Alphabetical Entries: T
telephone numbers See the AP Styleguide's telephone entry.
television programs See the composition titles entry.
that, which See AP Styleguide's that, which, who, whom (pronouns) entry.
the Capitalize as the first word of a composition title (see composition titles entry); lowercase when used with an organization if it it not part of its official name: The findings were reported in The New York Times. The measure was approved by the SUNY Board of Trustees (not The SUNY Board of Trustees). She works for the Dow Chemical Co. (not The Dow Chemical Co.).
theater The spelling for all generic references to auditoriums and the theatrical arts. Use the spelling "Theatre" only if part of proper name of a performing arts facility or company – as is the case with all SUNY New Paltz theatres: Julien J. Studley Theatre, McKenna Theatre, Parker Theatre, as well as the Department of Theatre Arts.
time Per AP, always use figures, except with noon and midnight. Use lowercase type and periods with no spaces: 11 a.m., 1:30 p.m., 3:30 that afternoon, noon, midnight, 10 - 11 a.m., 10 a.m.-3 p.m., from 10 a.m. to 3 p.m. See the AP Stylebook's times and time of day entries.
titles In general, capitalize formal or courtesy titles before a name and lowercase after a name: President Bill Brown; Bill Brown, president; Professor John Jones; Trustee Les Heringer. Lowercase descriptive or occupational titles: teacher, attorney, professor, history professor, department chair, coach, softball coach in all cases.
- ACADEMIC AND PROFESSIONAL TITLES Jim Smart, chancellor; Chancellor Jim Smart; Vice Chancellor Susan Smart; Susan Smart, vice chancellor; history professor Iben Thayer; Iben Thayer, professor of history; department chair John Booker; Professor Emerita Celeste T. Wright; Celeste T. Wright, professor emerita of English; President Emerita Alice Chandler; Alice Chandler, president emerita; Dean John Smith; Deans Diane Nicks and William Smart; public relations lecturer Dilbert Tell. See lecturers, lectures, lectureships entry, Chicago 7.22 and the AP Stylebook's academic titles entry.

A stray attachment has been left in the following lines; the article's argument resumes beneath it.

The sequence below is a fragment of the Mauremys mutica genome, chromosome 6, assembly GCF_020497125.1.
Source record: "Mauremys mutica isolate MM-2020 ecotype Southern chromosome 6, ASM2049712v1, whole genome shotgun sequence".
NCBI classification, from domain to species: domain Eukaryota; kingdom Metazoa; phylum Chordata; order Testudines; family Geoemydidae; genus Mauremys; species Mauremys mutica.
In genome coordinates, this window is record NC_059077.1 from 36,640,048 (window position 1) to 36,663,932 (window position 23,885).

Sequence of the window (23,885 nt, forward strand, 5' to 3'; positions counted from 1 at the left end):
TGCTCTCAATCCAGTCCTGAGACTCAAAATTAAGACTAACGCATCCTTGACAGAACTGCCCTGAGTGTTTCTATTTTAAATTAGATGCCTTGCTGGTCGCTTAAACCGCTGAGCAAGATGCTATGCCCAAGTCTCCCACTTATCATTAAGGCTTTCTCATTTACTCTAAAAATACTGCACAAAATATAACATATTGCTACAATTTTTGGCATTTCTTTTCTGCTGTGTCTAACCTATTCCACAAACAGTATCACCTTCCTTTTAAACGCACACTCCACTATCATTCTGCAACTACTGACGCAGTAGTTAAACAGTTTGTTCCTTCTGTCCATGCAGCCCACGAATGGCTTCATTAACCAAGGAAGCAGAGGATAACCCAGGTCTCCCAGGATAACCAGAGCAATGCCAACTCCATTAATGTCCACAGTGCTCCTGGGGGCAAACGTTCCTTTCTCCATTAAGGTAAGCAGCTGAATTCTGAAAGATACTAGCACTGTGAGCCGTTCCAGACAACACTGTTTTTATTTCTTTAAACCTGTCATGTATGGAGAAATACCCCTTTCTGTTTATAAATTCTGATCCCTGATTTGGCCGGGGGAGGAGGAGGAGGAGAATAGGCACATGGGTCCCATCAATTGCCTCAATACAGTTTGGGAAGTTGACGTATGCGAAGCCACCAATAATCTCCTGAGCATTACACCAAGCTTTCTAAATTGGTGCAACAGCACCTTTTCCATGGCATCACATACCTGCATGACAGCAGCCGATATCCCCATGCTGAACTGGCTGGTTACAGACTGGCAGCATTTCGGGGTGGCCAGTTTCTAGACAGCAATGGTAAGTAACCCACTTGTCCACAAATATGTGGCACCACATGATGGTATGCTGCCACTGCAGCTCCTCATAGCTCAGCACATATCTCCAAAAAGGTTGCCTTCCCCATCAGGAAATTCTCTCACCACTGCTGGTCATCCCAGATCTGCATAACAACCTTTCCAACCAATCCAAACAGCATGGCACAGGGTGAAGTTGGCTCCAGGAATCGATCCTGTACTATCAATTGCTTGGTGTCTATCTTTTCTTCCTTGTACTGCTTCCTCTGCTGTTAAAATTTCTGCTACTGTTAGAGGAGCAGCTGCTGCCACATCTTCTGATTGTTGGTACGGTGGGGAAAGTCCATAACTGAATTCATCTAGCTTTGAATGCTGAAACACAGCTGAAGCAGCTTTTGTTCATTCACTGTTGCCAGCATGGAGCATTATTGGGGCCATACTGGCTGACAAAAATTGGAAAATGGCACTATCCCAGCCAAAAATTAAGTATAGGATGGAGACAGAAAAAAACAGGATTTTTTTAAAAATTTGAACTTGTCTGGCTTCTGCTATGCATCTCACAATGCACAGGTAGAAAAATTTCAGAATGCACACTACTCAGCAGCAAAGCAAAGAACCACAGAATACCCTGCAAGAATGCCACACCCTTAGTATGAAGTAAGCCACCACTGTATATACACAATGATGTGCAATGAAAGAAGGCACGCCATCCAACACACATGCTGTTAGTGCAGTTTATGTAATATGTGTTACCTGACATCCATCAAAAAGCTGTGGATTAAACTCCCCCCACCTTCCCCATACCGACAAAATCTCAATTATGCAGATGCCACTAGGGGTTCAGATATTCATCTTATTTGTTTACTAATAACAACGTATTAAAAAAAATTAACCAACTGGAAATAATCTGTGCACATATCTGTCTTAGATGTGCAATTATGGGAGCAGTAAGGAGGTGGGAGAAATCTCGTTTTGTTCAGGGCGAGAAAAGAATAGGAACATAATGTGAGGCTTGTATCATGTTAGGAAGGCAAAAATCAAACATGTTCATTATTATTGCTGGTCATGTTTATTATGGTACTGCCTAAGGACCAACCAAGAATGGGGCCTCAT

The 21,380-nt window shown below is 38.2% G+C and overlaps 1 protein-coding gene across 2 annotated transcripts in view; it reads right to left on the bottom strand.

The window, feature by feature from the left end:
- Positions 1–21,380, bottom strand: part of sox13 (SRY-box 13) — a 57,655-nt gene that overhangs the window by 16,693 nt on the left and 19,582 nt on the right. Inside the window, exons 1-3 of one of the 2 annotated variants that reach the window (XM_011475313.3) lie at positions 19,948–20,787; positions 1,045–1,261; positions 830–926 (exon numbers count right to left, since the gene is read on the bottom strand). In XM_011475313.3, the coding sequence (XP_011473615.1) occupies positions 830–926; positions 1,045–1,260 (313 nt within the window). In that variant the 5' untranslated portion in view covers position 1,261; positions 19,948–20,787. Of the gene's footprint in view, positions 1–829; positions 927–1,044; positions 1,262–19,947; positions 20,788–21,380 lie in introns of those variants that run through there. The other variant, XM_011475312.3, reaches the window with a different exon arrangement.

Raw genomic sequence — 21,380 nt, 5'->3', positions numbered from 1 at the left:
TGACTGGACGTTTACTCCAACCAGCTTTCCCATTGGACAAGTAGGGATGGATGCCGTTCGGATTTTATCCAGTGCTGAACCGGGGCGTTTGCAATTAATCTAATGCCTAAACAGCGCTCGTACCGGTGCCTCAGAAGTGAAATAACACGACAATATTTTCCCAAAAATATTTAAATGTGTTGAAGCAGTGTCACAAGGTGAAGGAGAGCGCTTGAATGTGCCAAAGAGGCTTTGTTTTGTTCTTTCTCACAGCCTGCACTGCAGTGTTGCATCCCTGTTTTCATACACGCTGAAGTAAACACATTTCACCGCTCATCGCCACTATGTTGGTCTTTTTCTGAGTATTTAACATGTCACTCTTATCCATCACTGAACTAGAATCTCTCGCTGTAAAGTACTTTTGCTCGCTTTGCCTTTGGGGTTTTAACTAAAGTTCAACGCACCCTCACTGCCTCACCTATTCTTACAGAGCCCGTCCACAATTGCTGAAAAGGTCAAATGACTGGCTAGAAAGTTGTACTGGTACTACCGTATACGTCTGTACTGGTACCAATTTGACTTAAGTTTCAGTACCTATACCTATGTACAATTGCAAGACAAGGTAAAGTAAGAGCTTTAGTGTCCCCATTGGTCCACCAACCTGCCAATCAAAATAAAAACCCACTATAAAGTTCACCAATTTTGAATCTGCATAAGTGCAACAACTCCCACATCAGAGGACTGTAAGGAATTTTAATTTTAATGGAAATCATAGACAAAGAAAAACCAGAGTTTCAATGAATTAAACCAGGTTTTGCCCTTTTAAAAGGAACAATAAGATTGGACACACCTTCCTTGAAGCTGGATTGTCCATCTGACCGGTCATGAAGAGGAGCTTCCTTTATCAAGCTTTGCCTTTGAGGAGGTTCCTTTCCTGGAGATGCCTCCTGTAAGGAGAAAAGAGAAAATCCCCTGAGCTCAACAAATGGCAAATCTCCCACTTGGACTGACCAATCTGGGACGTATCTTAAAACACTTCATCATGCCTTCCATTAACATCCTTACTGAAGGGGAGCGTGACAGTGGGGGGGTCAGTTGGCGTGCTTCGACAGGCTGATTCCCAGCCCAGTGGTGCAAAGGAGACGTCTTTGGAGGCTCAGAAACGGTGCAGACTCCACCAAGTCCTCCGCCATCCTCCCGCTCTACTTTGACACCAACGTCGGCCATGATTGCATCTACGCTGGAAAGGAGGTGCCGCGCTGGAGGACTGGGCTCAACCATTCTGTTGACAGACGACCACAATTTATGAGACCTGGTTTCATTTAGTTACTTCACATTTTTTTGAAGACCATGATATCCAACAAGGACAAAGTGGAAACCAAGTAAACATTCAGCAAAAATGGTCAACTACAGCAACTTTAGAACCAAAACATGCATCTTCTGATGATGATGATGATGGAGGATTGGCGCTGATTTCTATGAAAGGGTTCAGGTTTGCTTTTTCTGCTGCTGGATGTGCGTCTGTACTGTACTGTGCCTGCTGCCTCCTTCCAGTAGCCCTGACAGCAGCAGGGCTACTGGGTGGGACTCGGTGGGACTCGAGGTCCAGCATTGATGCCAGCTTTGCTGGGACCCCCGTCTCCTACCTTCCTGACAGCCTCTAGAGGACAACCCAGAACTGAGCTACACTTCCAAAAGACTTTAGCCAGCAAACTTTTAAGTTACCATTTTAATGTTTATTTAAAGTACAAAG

- For proper names of endowed chairs and professorships at SUNY New Paltz, consult appropriate academic departments.
- On first reference in press releases, use the formal title Dr. (plural Drs.) only before the names of individuals who hold a degree in medicine, veterinary medicine or dentistry (M.D., D.V.M., M.P.V.M., D.D.S. or equivalent): Dr. Sarah J. Woerner or Sarah J. Woerner '72, M.D. '76; but not Dr. Sarah J. Woerner '72, M.D. '76. ("Dr." and "M.D." are redundant.) See doctor entry.
town names See the city, town entry.
trademarks When possible, use generic equivalents, but if a trademark is used for emphasis or effect, capitalize it. Observe the capitalization schemes of individual trademarks or service marks, but be aware that ordinarily capitalization of only the first letter of a brand name is necessary; do, however, capitalize all letters composing acronyms: BASS/Ticketmaster, for example, stands for Bay Area Seating Service. Trademarks are proper names that identify the products of a business; service marks perform the same function for services. Trademark names should be accompanied by generic terms to fully describe the product: Kleenex tissues. A trademark should not be used as a verb: Don't say I Xeroxed this; instead say I photocopied this or I made photocopies of this. Do not pluralize trademarks: Instead of saying He used three Kleenexes to blow his nose, say He used three Kleenex tissues. However, some trademarks are registered in the plural and should always be used that way even if the common noun following them is singular: a Baggies plastic bag.
Symbols signifying a trademark (TM), a service mark (SM) or a registration with the U. S. Patent Office (®) are primarily for the use of the owner to indicate rights; use of the symbols is not required in journalistic publications. Former trademarks that became generic terms through abuse include trampoline, raisin bran, linoleum, lanolin, yo yo, escalator and nylon.
trustee Treat this as a formal title when appropriate and capitalize in such cases if used before a name: Trustee Les Heringer; but Les Heringer, trustee of the SUNY New Paltz Foundation.